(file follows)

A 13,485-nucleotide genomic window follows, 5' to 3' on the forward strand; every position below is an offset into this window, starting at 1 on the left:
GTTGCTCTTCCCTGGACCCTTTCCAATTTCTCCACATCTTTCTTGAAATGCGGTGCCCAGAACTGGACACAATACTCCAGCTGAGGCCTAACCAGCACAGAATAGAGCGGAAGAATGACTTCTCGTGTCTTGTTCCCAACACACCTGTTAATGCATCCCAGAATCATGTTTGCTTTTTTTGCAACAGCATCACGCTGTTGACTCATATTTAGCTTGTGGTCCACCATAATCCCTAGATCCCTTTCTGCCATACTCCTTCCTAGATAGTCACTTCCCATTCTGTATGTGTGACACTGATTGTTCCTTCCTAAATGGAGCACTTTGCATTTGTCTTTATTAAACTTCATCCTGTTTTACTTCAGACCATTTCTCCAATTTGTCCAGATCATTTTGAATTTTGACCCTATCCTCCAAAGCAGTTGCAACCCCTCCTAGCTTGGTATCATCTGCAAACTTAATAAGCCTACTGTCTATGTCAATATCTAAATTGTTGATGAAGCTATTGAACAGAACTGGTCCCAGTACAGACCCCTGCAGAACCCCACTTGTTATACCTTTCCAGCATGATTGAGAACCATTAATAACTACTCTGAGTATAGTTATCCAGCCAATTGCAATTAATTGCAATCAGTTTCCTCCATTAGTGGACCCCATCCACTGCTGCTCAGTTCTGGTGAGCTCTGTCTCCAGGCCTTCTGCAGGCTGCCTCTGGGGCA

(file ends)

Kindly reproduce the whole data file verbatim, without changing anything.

A 13,485-nucleotide genomic window follows, 5' to 3' on the forward strand; every position below is an offset into this window, starting at 1 on the left:
GTTGCTCTTCCCTGGACCCTTTCCAATTTCTCCACATCTTTCTTGAAATGCGGTGCCCAGAACTGGACACAATACTCCAGCTGAGGCCTAACCAGCACAGAATAGAGCGGAAGAATGACTTCTCGTGTCTTGTTCCCAACACACCTGTTAATGCATCCCAGAATCATGTTTGCTTTTTTTGCAACAGCATCACGCTGTTGACTCATATTTAGCTTGTGGTCCACCATAATCCCTAGATCCCTTTCTGCCATACTCCTTCCTAGATAGTCACTTCCCATTCTGTATGTGTGACACTGATTGTTCCTTCCTAAATGGAGCACTTTGCATTTGTCTTTATTAAACTTCATCCTGTTTTACTTCAGACCATTTCTCCAATTTGTCCAGATCATTTTGAATTTTGACCCTATCCTCCAAAGCAGTTGCAACCCCTCCTAGCTTGGTATCATCTGCAAACTTAATAAGCCTACTGTCTATGTCAATATCTAAATTGTTGATGAAGCTATTGAACAGAACTGGTCCCAGTACAGACCCCTGCAGAACCCCACTTGTTATACCTTTCCAGCATGATTGAGAACCATTAATAACTACTCTGAGTATAGTTATCCAGCCAATTGCAATTAATTGCAATCAGTTTCCTCCATTAGTGGACCCCATCCACTGCTGCTCAGTTCTGGTGAGCTCTGTCTCCAGGCCTTCTGCAGGCTGCCTCTGGGGCA